Saturday, 28 February 2015

Mojo no show

Have you ever had one of those times when the bounce has gone out of your bungee?  When things don't work out the way you want or need them to ?  Because I've been a bit like that.

Firstly there was theatre.  Since finishing my MA in September last year, the last thing I've wanted to do is anything related to the theatre.  The new season at The National Theatre was released; I was only excited by one show.  Admittedly I've seen two of them elsewhere; Waste at The Almeida in London (too long) and Ma Rainey's Black Bottom at The Royal Exchange  in Manchester (would watch again).  But still, for a new season of a well established theatre, two is not a great hit rate. 

Then, there's the knitting.  It was sort of chuntering along, sometimes going right - often going wrong.  I think the number of times I ripped it back and started again was somewhere in double figures.  It was almost as if the yarn didn't want to be knitted into that particular pattern.  I don't know how many times I'd ripped back to start again, but it was somewhere in the double figures.  It always seemed to be somewhere between 100 and 200 stitches, which is a lot to start again.  Yes, I did try tinking it back, but have you ever tried to tink back a YO k2tog?  It's not something you do to keep you sane!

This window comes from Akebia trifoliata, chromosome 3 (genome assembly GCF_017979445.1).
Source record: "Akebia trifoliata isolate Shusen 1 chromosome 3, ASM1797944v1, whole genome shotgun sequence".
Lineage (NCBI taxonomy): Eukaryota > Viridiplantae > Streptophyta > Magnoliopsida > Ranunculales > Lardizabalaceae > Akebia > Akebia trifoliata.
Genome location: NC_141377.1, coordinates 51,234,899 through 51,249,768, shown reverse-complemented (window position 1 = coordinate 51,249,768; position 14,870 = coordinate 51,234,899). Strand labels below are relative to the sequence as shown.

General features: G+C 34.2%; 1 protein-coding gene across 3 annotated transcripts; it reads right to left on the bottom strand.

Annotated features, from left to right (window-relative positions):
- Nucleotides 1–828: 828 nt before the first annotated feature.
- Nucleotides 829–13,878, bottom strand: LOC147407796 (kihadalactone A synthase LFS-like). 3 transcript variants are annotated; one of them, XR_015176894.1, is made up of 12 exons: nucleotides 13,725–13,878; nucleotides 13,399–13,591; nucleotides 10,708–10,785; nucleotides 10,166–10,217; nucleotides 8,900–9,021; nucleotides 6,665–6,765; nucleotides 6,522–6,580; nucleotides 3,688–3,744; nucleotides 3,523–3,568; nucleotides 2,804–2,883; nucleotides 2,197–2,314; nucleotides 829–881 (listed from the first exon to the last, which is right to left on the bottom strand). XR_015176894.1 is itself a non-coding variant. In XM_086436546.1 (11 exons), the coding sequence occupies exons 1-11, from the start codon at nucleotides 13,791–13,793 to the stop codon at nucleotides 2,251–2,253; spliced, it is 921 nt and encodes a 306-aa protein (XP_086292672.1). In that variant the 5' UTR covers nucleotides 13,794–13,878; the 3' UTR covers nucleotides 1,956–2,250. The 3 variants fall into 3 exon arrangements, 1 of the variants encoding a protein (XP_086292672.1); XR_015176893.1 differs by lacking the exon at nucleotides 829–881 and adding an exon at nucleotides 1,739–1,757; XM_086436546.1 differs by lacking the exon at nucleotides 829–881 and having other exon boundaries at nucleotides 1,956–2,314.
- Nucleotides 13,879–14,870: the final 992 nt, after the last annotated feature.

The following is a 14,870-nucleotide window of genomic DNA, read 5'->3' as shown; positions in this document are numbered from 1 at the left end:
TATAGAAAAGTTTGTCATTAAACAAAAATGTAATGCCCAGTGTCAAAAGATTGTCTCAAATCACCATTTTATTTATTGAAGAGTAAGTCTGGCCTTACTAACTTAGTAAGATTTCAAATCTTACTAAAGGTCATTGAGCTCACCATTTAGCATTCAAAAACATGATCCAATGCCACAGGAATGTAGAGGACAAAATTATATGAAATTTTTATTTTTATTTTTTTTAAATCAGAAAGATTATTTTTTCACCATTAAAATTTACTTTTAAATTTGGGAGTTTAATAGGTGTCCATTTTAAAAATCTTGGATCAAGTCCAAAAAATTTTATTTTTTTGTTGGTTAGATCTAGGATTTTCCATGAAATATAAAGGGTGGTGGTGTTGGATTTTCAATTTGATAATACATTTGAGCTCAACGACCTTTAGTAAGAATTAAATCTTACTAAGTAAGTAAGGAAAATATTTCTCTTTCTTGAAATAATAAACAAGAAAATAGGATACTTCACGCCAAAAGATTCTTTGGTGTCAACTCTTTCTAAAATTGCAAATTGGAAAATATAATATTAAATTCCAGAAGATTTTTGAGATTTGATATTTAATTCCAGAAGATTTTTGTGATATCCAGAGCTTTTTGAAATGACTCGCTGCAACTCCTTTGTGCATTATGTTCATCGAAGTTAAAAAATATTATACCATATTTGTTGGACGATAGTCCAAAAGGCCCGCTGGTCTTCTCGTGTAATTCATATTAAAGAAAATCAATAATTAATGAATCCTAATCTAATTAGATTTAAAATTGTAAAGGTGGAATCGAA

So I made a silent agreement with the yarn.  I'd find something else to knit it into, if it didn't mind me finding another yarn to do the current project with, and we seem to have come to an agreement.  So what started off as this:

Has now ended up as this...

(scraps for a scrap sock yarn blanket) 

...and has now been re-started as this:

I'm now somewhere well over 200 stitches which is the best indication that this yarn wants to be knitted into this project, which makes me indescribably happy.  

Last weekend, I went back to Sheffield, to see Blasted at Sheffield Theatres.  As I was walking in to the auditorium there was a moment when I got that tingle down my spine, when I remembered why I loved theatre and gave up two years of my life to study it.  At the end of the play, I remembered what amazing theatre feels like.  It gave me sparks of joy, which is what I'm going to call the neon project, which I want to wear when I go back next month.

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